Four days after the home of North Tonawanda’s only black firefighter was burned down in a racially-charged case, hundreds of people from near and far came out to help.
Kenneth Walker’s workplace, the Gratwick Hose Fire Company, hosted a fundraiser Sunday to collect cash and items for him, his wife, Amanda, and their two young children – ages four and six months – after a fire set ablaze their home and belongings and killed two cats.
So far, the fire department has raised more than over $10,000 in cash donations and hundreds of household items that range from shampoo and diapers to couches and a TV.
A GoFundMe page, titled “Help Firefighter Ken Walker,” has raised another $140,000 since Wednesday.
“The only word I can say is, overwhelming,” said Walker. “The support is phenomenal.”
Sunday’s event included a volunteer band, pizza, Walker’s friends and family, and dozens of firefighters from as far as Brighton, right outside of Rochester.
“It’s been unbelievable,” said Bob Brennan, the Gratwick company’s president.
Brennan said the idea for the event began on Wednesday right after he heard about the fire.
“I was determined to raise a positive out of what was a horrible tragedy,” he said.
As a result, the tables along the wall were overflowing with stuffed toys, clothes and household goods. The family has also received furniture – including tables, lamps, couches and a desk.
One such donor was Terri Grundy, a former North Tonawanda resident and retired elementary teacher, who came by while on a two-week vacation from Charlottesville, Va. She dropped off two boxes and a bag of donations on behalf of her friend, Barb Boccaccio.
“Of course I was appalled, (but) I would rather help than be appalled,” she said.
Grundy said that when she arrived in Western New York and heard Walker’s story on the news, she and her friend went sifting through Boccaccio’s stuff to retrieve anything they thought the Walkers could use. They came up with a handful of men’s clothing, toys and books.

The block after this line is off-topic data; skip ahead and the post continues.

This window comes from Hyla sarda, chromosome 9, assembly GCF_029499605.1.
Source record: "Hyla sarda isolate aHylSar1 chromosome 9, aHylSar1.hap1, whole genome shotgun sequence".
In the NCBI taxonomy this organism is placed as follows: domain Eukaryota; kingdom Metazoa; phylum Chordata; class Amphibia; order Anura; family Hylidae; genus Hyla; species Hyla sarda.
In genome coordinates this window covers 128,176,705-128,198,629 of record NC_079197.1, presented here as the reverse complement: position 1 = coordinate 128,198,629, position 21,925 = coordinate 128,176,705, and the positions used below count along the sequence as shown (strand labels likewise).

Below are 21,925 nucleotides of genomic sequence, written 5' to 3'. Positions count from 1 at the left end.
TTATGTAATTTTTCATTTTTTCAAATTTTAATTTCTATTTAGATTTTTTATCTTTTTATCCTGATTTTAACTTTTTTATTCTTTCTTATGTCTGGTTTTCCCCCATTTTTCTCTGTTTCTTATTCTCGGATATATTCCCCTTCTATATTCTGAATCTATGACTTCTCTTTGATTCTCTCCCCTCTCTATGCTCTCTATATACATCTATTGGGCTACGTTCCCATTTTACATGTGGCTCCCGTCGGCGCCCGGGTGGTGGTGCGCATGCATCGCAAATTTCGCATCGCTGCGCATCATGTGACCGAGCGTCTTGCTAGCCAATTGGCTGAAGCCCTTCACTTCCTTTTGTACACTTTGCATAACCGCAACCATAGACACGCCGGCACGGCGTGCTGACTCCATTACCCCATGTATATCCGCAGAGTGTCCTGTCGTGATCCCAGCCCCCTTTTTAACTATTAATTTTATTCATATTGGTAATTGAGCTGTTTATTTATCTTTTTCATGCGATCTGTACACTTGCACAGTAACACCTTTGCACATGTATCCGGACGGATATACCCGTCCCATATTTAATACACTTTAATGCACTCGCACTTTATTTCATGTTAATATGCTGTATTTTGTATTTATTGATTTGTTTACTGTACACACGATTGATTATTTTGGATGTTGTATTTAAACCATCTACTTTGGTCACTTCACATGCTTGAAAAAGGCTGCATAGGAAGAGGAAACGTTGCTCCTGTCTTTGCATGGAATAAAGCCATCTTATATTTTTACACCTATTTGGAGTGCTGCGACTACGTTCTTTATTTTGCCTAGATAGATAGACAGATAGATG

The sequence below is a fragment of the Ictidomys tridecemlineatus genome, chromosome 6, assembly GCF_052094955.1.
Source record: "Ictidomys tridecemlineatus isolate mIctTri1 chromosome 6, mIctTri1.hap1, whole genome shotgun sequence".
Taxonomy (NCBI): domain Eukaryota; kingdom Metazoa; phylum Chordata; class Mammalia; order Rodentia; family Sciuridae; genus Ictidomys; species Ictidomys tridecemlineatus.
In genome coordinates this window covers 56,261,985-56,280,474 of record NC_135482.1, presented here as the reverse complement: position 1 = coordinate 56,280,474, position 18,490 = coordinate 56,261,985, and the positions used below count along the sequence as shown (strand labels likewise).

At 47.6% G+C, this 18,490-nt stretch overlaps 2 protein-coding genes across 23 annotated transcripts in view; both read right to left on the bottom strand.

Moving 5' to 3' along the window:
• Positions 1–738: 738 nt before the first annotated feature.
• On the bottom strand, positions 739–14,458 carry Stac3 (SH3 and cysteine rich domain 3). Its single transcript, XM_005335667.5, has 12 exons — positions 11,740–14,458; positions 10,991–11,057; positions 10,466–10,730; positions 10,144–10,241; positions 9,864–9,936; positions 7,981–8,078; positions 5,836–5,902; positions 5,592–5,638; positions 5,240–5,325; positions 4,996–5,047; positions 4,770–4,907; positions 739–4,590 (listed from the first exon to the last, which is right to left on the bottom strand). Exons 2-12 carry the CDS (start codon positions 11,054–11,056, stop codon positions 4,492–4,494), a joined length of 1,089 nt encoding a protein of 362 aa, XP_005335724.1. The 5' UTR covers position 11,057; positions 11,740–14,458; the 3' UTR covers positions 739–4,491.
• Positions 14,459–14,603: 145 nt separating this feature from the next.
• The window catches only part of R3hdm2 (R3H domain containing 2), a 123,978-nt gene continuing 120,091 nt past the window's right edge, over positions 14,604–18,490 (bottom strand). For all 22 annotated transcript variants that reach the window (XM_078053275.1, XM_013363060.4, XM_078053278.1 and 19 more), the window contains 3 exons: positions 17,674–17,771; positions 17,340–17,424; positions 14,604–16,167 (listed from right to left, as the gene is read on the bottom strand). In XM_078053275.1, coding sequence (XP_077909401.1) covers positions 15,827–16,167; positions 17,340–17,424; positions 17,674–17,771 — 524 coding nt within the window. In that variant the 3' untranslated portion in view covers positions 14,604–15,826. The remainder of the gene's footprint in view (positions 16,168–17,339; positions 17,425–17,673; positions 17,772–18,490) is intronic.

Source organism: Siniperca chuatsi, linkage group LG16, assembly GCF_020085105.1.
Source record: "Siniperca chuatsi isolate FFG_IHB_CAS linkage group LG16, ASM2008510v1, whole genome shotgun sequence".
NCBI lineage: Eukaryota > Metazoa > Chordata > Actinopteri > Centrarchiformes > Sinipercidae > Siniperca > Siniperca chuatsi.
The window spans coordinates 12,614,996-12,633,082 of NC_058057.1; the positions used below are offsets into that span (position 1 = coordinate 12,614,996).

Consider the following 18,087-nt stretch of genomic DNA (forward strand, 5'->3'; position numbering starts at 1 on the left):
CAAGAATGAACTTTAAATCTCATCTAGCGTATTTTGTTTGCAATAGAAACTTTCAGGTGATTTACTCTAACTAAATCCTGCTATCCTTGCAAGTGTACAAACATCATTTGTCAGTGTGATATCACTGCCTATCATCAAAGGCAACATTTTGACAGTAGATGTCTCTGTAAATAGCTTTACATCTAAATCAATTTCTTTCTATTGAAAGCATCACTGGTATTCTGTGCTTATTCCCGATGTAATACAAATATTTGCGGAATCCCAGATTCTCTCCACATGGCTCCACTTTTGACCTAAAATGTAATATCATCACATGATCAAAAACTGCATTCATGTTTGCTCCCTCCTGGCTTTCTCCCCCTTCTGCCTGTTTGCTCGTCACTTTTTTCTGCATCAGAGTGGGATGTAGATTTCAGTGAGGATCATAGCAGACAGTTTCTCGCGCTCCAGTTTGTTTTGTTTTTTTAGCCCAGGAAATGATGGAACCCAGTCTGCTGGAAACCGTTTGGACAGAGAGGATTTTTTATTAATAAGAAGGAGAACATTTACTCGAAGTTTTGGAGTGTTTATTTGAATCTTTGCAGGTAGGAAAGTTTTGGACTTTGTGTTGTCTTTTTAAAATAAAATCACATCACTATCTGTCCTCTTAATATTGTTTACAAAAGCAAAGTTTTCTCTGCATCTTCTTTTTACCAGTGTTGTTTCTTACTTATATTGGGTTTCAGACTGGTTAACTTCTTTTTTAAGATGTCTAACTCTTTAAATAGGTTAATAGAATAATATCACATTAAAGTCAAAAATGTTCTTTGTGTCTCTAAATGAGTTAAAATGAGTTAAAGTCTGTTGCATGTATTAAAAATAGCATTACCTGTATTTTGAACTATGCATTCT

Walker’s wife, Amanda, said she’s received messages from people all over the country, and even recently got an email from someone as far away as Puerto Rico asking to help.
“Such a great positive came out of such a terrible thing,” she said.
The tragedy began a few days before the fire, when the Walkers received a threatening letter on Monday demanding that the firefighter quit his job. The typed note used racial epithets and said “No one wants you in this city. You have until the end of the week to resign your position or you will regret it.”
Then, Wednesday morning, firefighters – alerted by smoke detectors – went to the Walkers’ apartment on Oliver Street in North Tonawanda to put out the fire. Nobody was injured, but Walker’s two cats died in the incident.
Now, Walker’s former friend, co-worker and across-the-street neighbor, Matthew Jurado, is in custody, accused of setting the fire. Jurado was arraigned Friday on a felony arson charge.
Jurado admitted burning Walker’s home, but denied the allegation that he wrote the letter, officials said.
A prosecutor said Friday in North Tonawanda City Court that authorities are continuing to investigate if the letter and the arson are linked, and whether Jurado was the author of the letter.
For now, the family is living with in-laws. They haven’t yet determined their plans or living arrangements.
“We’re just trying to take things day by day,” Amanda Walker said.
The fire company said that any excess donations will be given to charity.
“I just want to stress how grateful and appreciative we are,” Amanda Walker said. “We never expected this outpouring … Everyone has been so amazing.”